London: Improving air quality may not only help your lungs but also your kidneys, suggests a study.
Researchers from King's College London found that ambient fine particulate matter (PM2.5) concentration reduction led to significant improvement in laboratory test results used to assess a patient's kidney function.
"Long-term exposure to PM2.5 has been associated with declined kidney function. However, whether the association is causal remains unknown," said Co-author Yiqun Han, Research Associate in School of Public Health, Imperial College London.
In the study, published in the journal Health Data Science, the team conducted a quasi-experimental difference-in-difference analysis. They identified a strong linkage between the reduced PM2.5 with improved kidney function, Han added.
The researchers analysed the demographic and laboratory records of 5,115 adults. They investigated the change in kidney function parameters between 2011 and 2015 according to the population's long-term exposure to PM2.5 derived from an environmental database.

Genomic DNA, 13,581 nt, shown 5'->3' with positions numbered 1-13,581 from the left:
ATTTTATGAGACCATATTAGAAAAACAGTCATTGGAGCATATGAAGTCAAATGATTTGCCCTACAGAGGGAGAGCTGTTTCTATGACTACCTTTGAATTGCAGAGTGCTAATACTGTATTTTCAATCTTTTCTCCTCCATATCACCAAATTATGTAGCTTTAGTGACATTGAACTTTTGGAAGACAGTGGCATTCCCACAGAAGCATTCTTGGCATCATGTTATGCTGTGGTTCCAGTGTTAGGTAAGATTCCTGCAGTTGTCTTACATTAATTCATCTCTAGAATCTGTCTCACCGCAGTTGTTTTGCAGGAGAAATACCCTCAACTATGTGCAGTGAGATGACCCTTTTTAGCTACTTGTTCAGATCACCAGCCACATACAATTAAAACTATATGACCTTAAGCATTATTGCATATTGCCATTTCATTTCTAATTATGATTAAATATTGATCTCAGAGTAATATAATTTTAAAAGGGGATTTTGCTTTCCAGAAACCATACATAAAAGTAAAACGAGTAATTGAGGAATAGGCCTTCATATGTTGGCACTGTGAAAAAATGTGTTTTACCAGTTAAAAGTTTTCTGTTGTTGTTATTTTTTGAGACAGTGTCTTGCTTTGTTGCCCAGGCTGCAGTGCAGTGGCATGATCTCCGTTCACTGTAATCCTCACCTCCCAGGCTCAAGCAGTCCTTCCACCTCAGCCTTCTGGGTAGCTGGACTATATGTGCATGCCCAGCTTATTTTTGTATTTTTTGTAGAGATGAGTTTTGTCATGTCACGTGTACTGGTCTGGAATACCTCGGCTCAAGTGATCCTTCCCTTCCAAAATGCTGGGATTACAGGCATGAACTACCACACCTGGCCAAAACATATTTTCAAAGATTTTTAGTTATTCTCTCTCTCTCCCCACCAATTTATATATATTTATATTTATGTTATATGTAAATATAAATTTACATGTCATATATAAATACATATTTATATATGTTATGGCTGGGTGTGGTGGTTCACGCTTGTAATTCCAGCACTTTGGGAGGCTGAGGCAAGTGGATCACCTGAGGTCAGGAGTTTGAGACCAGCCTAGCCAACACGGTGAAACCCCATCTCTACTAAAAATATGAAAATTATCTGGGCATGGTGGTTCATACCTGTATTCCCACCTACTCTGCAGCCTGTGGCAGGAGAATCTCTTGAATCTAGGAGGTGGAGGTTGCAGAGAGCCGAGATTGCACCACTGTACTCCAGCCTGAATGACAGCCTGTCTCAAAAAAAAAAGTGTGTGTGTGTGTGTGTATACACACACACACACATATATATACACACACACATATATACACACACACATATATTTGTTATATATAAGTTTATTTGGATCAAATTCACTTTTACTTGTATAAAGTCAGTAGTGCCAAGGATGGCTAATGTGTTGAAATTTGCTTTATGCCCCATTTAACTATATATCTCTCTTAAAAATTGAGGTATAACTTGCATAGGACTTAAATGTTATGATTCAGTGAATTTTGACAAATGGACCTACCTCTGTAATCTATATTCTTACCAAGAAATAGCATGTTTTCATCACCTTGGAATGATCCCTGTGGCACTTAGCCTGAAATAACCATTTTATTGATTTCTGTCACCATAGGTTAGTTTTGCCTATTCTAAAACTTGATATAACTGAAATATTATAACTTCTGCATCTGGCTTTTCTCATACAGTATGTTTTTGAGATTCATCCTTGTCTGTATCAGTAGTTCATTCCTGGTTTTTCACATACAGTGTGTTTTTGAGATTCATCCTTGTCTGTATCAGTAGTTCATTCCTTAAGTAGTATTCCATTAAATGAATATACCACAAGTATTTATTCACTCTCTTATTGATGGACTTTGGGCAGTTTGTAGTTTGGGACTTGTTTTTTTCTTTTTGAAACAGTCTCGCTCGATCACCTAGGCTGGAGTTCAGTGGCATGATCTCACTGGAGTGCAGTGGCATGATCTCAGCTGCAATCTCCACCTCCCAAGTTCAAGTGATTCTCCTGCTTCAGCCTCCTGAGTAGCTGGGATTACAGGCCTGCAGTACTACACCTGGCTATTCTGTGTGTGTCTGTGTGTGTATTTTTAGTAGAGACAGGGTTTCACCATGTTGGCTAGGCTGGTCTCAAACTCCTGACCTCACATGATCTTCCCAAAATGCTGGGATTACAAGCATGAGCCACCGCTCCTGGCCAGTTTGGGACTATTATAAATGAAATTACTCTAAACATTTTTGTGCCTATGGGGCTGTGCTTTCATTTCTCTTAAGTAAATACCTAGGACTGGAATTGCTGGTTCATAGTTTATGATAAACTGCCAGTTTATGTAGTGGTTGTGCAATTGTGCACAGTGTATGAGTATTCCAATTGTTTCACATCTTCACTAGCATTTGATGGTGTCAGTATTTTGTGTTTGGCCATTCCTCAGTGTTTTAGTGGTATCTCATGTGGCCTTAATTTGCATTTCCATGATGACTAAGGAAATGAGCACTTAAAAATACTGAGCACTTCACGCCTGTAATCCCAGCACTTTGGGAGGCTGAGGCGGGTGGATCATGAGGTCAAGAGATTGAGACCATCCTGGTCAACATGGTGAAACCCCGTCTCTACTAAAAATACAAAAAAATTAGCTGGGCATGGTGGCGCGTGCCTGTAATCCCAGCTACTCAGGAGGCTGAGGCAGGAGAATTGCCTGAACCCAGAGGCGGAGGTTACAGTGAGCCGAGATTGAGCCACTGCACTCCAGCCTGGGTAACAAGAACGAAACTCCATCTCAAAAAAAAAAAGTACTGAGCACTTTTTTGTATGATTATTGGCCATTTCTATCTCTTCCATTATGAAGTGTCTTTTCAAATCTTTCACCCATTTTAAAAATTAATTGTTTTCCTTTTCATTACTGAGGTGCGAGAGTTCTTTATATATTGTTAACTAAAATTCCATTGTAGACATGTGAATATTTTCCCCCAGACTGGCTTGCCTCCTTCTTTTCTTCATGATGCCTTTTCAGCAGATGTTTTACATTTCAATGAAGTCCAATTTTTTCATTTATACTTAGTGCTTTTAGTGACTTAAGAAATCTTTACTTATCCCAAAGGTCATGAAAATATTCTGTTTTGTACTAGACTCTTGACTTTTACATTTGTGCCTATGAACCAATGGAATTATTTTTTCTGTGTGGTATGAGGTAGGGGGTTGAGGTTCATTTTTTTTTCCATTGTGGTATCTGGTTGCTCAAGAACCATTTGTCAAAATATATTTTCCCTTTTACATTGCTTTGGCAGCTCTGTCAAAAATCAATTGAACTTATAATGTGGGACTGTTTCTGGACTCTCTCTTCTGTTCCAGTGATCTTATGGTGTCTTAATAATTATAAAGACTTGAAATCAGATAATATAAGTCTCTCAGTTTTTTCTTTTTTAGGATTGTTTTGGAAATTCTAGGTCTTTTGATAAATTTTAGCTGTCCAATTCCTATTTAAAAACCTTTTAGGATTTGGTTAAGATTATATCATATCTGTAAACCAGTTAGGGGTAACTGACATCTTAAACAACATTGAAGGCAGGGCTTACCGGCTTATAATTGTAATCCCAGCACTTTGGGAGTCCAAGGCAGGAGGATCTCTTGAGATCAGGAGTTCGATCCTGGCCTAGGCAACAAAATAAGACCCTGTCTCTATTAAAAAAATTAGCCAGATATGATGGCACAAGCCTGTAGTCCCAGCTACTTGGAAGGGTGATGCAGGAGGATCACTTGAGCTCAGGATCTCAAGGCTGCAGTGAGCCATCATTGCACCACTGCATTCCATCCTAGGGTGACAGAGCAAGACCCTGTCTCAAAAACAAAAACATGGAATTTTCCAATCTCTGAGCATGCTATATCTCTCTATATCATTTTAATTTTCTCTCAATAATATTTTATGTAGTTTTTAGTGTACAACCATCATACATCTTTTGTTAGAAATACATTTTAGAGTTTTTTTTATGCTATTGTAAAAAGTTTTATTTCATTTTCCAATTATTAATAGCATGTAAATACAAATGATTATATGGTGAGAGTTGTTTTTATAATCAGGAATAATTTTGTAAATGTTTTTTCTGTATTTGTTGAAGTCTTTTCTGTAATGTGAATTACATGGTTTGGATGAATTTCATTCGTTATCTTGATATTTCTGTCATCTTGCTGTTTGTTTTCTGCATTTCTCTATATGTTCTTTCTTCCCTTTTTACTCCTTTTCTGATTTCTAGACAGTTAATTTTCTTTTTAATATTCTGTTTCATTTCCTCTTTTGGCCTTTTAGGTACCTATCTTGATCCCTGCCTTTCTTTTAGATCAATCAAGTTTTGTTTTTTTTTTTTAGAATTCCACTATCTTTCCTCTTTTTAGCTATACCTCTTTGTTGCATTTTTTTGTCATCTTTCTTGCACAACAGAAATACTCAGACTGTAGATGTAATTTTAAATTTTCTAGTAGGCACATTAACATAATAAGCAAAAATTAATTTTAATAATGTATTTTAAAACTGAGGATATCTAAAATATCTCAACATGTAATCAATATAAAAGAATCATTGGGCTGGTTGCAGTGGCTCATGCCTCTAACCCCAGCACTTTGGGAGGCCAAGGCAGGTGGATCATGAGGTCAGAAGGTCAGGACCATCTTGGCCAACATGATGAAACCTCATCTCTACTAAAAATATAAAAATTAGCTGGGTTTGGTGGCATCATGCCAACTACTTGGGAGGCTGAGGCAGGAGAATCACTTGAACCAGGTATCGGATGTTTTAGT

The team found that a 10 Ig/m3 reduction in PM2.5 significantly improved multiple kidney function parameters. Glomerular filtration rate (GFR) increased by 0.42 mL/min/1.73m2, blood urea nitrogen (BUN) decreased by 0.38 mg/dL, and uric acid (UA) decreased by 0.06 mg/dL, respectively.
GFR is a test used to check how well the kidneys are working and further progression of chronic kidney disease.
Air pollution is known to affect kidney function. Several studies have shown that exposure to bad air is associated with an increased chronic kidney disease-related morbidity and mortality. Exposure to PM2.5, even at relatively low concentrations, is a risk factor for a lower kidney function and a faster decline in kidney function.
Han suggested the need for rapid air quality improvement driven by the action.
Besides kidneys, reduction in air pollution may help improve "population health, including cardiorespiratory diseases, metabolic diseases, mental and neurological disorders, and indicators for non-fatal risks (e.g., medical expenditure and disability), in addition to kidney diseases," he said. (agency)
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